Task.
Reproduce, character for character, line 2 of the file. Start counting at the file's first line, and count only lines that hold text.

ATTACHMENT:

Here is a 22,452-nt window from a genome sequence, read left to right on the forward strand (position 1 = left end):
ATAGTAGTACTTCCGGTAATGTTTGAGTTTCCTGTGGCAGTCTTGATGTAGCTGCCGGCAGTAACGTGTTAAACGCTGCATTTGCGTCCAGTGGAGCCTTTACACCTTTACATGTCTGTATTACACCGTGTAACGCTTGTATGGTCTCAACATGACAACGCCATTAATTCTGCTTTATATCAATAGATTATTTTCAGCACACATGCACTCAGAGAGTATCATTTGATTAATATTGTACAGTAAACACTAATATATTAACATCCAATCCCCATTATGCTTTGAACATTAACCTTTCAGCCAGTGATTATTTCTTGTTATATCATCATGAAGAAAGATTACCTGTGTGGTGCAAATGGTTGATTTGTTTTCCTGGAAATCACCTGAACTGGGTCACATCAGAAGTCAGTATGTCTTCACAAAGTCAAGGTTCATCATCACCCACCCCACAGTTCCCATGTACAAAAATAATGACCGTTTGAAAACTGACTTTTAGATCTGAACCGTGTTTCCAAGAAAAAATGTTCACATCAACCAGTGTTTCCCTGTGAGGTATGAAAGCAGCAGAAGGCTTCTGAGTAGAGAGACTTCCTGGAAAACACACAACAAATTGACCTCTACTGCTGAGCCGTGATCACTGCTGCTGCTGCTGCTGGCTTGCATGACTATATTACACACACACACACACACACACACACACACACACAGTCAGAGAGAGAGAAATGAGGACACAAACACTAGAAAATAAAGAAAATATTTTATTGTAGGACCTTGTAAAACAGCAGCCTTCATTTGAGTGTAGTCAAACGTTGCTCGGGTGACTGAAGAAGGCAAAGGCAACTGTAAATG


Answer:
ATAGTAGTACTTCCGGTAATGTTTGAGTTTCCTGTGGCAGTCTTGATGTAGCTGCCGGCAGTAACGTGTTAAACGCTGCATTTGCGTCCAGTGGAGCCTTTACACCTTTACATGTCTGTATTACACCGTGTAACGCTTGTATGGTCTCAACATGACAACGCCATTAATTCTGCTTTATATCAATAGATTATTTTCAGCACACATGCACTCAGAGAGTATCATTTGATTAATATTGTACAGTAAACACTAATATATTAACATCCAATCCCCATTATGCTTTGAACATTAACCTTTCAGCCAGTGATTATTTCTTGTTATATCATCATGAAGAAAGATTACCTGTGTGGTGCAAATGGTTGATTTGTTTTCCTGGAAATCACCTGAACTGGGTCACATCAGAAGTCAGTATGTCTTCACAAAGTCAAGGTTCATCATCACCCACCCCACAGTTCCCATGTACAAAAATAATGACCGTTTGAAAACTGACTTTTAGATCTGAACCGTGTTTCCAAGAAAAAATGTTCACATCAACCAGTGTTTCCCTGTGAGGTATGAAAGCAGCAGAAGGCTTCTGAGTAGAGAGACTTCCTGGAAAACACACAACAAATTGACCTCTACTGCTGAGCCGTGATCACTGCTGCTGCTGCTGCTGGCTTGCATGACTATATTACACACACACACACACACACACACACACACACACAGTCAGAGAGAGAGAAATGAGGACACAAACACTAGAAAATAAAGAAAATATTTTATTGTAGGACCTTGTAAAACAGCAGCCTTCATTTGAGTGTAGTCAAACGTTGCTCGGGTGACTGAAGAAGGCAAAGGCAACTGTAAATG